Well, are you talking about pre-petition HOA dues or post-petition bankruptcy dues? If they are post-petition HOA dues then: Exceptions to discharge: Section 523(a)(16) for a fee or assessment that becomes due and payable after the order for relief (generally after the bankruptcy petition is filed) to a membership association for as long as the debtor has a legal, equitable, or possessory ownership interest in the property subject to the fee or assessment.
The order of relief is you filing the bankruptcy petition initiating the automatic stay. You are responsible for post-petition HOA dues until the property is no longer in your name.
There could be a special state law that designates the HOA dues have in rem rights without the HOA filing a lien. I do not know if Florida is one of those state. You need to consult with a bankruptcy lawyer in Florida, or hopefully one will be able to better answer your question than I can.
Ryan C. Wood is a Bay Area bankruptcy lawyer and has been practicing exclusively bankruptcy law in California since 2007. Mr. Wood formerly worked for David Burchard, Chapter 13 Trustee for the Santa Rosa and San Francisco Divisions of the United States Bankruptcy Court for the Northern District of California. West Coast Bankruptcy Attorneys has filed hundreds of bankruptcy cases and has an “A” rating by the Better Business Bureau.
Legal Disclaimer: Ryan C. Wood practices law in California only. Any answers to questions re not intended to be legal advice or create an attorney-client relationship. Always consult an attorney in your jurisdiction about your particular circumstances.Ask a similar question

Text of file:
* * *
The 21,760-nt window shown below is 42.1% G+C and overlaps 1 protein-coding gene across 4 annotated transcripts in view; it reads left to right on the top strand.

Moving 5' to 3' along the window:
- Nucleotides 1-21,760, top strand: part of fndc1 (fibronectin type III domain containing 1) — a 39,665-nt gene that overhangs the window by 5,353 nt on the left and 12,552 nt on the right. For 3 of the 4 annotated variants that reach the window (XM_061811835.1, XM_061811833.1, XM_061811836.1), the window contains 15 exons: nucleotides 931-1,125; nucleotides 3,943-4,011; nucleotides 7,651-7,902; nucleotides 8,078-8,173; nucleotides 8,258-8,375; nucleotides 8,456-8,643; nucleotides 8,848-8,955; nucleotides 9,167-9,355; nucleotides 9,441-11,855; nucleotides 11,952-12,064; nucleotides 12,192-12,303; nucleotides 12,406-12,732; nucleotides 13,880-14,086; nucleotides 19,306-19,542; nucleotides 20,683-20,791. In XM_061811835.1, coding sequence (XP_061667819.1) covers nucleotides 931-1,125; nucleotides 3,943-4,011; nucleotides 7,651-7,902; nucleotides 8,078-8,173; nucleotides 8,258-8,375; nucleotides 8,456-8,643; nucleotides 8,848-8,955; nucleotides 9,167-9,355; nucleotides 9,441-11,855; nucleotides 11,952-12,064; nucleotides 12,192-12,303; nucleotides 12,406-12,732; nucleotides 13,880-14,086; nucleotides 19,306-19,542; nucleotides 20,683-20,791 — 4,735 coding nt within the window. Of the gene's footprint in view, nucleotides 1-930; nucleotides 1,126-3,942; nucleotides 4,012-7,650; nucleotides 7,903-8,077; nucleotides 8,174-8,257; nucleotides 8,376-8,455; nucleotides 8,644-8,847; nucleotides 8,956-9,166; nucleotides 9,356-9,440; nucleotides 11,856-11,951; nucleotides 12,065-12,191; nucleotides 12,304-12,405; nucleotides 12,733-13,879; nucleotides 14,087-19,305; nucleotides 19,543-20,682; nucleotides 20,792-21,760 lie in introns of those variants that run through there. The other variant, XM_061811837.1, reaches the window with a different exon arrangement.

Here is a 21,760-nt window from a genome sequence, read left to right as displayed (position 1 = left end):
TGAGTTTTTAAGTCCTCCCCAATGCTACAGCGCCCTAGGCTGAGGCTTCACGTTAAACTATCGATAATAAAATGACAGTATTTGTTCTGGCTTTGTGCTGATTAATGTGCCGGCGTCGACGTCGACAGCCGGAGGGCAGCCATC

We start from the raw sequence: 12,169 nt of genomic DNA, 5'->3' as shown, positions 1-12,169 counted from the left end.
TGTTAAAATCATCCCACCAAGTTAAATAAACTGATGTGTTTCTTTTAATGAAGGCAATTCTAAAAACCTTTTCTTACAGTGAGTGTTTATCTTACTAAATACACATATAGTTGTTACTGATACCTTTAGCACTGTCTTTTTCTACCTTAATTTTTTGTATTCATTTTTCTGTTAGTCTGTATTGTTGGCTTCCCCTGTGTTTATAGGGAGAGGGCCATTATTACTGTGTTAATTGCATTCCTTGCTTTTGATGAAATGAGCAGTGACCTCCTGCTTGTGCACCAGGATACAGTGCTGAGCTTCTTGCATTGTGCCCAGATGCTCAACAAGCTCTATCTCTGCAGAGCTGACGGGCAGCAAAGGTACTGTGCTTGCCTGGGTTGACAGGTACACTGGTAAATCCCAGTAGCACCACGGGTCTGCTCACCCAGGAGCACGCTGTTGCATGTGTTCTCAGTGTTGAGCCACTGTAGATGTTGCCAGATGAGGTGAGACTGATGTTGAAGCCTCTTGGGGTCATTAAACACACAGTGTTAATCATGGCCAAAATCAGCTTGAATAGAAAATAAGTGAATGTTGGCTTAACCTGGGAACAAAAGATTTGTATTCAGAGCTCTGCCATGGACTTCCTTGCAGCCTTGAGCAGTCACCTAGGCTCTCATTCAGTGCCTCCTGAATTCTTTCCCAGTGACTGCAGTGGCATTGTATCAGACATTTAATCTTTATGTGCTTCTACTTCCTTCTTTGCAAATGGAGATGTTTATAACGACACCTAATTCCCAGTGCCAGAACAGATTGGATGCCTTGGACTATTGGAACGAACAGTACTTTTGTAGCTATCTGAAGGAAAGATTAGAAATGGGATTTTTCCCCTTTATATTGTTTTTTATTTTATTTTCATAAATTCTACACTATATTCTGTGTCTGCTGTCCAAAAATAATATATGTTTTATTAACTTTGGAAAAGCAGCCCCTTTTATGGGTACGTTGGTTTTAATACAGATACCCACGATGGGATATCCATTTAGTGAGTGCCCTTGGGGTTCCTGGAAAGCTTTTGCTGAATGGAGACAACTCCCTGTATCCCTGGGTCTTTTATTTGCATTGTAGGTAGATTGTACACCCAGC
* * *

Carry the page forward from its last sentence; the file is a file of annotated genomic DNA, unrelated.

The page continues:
Florida Statute 720.3085 provides for association assessments to act as liens. While a debtor is not personally liable for the assessments incurred pre-BK, HOA can asset their in rem rights against the property after a discharge. And Debtors can be held liable for HOA fees incurred post-BK.Ask a similar question
If there is not a lien against the property and the HoA is only trying to collect against you personally, pre-petition debt should have been discharged in the case. Any assessments due post-petition are still owed by you including assessments that came due while the case was in process. If the pre-petition debt was included in the case, they can't collect on that without violating the discharge order.
The above is for informational purposes only. The offering of this information in no way presumes to create an attorney/client relationship and should in no way be construed as actual legal advice.Ask a similar question